Oral History and Vulnerablity
by Cliff Mayotte
Renowned oral historian Alessandro Portelli refers to the optimal interview experience as a “mutual sighting” between interviewer and narrator. Sounds great, doesn’t it? I’d like to have a mutual sighting! Who wouldn’t? As an educator, I especially appreciate this as a necessary (and often challenging) goal between student and teacher. But with most worthwhile endeavors, these mutual sightings come with a certain level of risk. In order to see or be seen, one must be willing to be vulnerable, both as a narrator and interviewer. For many of us, and especially for someone like me who uses storytelling as a key element in education, it’s an example of teaching others what I most need to learn myself.
Throughout childhood, adolescence, and adulthood, I have been socially conditioned to believe that vulnerability is a form of weakness. The message I received was that being vulnerable was way too risky and something I’d probably be sorry for later. As someone who often expresses himself in public (how ironic), I have often thought about the origins of this myth and who stands to gain by its perpetuation. I have a fair number of theories about this, but that’s a topic for another blog post. And yet the fact remains that the work I do as an oral historian (and human being) counts on my willingness to enter a space in which I need to embody presence, openness, and vulnerability.
All of us want our stories to be listened to and appreciated, and have our experiences validated. A great number of us are also terrified at the prospect of this happening, or at the very least, extremely nervous about getting what we claim we want. Familiar responses include: What makes me so unique? Why would anyone want to talk to me? I’m probably not worth being listened to, anyway, and I’m going to do it wrong and make the interviewer unhappy. What’s worse, my anxiety about being interviewed sounds trivial and privileged compared with the many stories I encounter during a typical day at the office.
At Voice of Witness, we strive to share stories that might not otherwise be heard, and an individual’s desire to share their story can be tempered by justified instincts of self-preservation, such as “Why should I share my story with you? What are you going to do with it, and how will it help me?” We grapple with issues of agency and representation on a daily basis, which again, requires vulnerability, and humility. Being in the presence of such courage is eye opening, to say the least. In this regard, I’m confronted by yet another steep, personal learning curve.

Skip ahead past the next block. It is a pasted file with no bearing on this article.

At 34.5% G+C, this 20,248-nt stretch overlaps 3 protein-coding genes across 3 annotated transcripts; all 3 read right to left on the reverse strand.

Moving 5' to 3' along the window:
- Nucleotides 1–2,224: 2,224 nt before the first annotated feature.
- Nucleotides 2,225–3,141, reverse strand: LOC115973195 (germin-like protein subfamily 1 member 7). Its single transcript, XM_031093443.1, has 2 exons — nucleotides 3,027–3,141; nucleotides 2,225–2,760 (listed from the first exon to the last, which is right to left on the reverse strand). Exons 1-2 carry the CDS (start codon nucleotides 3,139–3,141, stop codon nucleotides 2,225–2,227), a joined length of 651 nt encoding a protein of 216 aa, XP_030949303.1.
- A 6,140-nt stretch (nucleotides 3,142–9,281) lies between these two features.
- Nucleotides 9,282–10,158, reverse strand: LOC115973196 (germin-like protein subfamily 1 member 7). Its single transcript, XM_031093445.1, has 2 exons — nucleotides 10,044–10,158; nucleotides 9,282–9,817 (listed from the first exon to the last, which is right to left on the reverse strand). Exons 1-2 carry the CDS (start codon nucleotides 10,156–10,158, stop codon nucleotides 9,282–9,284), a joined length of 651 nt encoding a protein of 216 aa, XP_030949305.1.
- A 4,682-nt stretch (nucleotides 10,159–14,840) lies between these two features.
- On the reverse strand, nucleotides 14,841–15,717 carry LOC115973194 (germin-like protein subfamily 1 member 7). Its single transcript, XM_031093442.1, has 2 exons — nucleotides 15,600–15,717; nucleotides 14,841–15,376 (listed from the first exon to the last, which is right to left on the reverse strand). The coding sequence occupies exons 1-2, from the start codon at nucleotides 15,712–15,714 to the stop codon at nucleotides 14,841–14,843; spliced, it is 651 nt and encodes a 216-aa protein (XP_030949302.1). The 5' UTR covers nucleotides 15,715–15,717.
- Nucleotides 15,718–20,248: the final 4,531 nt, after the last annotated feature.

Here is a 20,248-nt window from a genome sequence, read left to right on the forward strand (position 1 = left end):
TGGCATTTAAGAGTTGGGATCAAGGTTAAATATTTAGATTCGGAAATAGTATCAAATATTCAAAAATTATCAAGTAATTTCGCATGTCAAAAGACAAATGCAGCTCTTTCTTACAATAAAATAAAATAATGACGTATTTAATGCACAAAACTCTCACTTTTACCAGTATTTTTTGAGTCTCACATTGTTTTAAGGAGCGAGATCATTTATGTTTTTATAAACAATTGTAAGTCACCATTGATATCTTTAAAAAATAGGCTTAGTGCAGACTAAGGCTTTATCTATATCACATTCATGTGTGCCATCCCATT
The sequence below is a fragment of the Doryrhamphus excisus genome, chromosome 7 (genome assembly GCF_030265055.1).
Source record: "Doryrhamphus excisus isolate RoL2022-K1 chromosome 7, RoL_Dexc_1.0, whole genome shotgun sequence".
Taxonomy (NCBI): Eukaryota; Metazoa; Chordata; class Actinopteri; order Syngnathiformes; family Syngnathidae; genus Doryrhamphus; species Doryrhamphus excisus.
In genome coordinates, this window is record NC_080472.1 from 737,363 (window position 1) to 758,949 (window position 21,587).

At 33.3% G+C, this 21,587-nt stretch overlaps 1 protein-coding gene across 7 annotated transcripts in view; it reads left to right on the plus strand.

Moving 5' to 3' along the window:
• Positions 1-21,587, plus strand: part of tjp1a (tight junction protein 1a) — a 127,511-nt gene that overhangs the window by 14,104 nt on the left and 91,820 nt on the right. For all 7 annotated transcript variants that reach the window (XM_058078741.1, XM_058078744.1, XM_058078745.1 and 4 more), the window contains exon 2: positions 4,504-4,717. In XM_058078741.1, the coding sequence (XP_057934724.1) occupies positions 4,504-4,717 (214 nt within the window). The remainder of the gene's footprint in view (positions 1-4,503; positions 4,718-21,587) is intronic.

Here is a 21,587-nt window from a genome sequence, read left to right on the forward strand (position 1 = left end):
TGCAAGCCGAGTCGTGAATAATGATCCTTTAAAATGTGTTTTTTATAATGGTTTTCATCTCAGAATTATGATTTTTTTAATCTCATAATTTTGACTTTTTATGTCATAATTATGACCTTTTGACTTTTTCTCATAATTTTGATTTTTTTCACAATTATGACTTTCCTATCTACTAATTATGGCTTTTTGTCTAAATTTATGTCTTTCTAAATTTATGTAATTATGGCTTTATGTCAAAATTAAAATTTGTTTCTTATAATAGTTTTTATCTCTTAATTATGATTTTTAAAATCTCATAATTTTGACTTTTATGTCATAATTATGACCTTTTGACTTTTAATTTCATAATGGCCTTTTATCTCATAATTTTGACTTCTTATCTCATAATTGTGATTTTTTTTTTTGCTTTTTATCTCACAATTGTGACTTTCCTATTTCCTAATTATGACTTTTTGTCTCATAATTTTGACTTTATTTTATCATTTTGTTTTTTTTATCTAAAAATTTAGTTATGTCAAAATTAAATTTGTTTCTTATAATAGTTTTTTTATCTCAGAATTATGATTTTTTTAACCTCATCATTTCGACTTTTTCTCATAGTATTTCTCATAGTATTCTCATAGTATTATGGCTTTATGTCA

A similar, mutual reality exists for the interviewer. It’s challenging to be an audience for someone else’s story—staying open, desirous of learning, actively listening, and suspending judgment regardless of the story’s content. Hearing about other people’s lives is complicated, and for many professionals like social workers, teachers, counselors, and oral historians, it brings up such questions as, Can you experience too much empathy? and What are we gaining from my perceived neutrality? Knowing this discomfort is a distinct possibility during the interview process, why would anyone want to participate in it? What are the benefits to this kind of vulnerability?
Well, in spite of the fears and anxieties I’ve grappled with as a narrator, interviewer, and teacher, I can say that the benefits of experiencing what I can only describe as “human moments” are pretty extraordinary. I’m recalling a time during an oral history workshop when I was interviewed by a group of undergraduate history students and I shared with them that I felt like a horrible imposter and was very uncomfortable being on their campus. Their school was such an impressive institution; I could not possibly belong in such a place. It was incredibly liberating, especially when many of the students said they felt the same way! The rest of our workshop took on a giddy tone of solidarity.
I’m also remembering a follow up interview for one of the books in the Voice of Witness series. This particular narrator had shared aspects of his story on numerous occasions and was probably thinking, “Why am I telling this story again?” As the interview progressed, and our connection increased, it became clear that our mutual willingness to be vulnerable created an opening for new details and feelings about his experience to emerge. Our interview concluded with hugs, gratitude, and sharing a meal.
While I continue to navigate my own vulnerability, and the ambiguities of seeing and being seen, I can say without hesitation that these risks and uncertain outcomes are well worth the possibilities for experiencing connection, astonishment, and joy. These are the opportunities I’ve been frightened of and have been yearning for in my life and work. Teaching what I most need to learn, indeed. Whether I was conscious of it or not, this ongoing dance with vulnerability has led me to the unpredictable and exhilarating form we call oral history.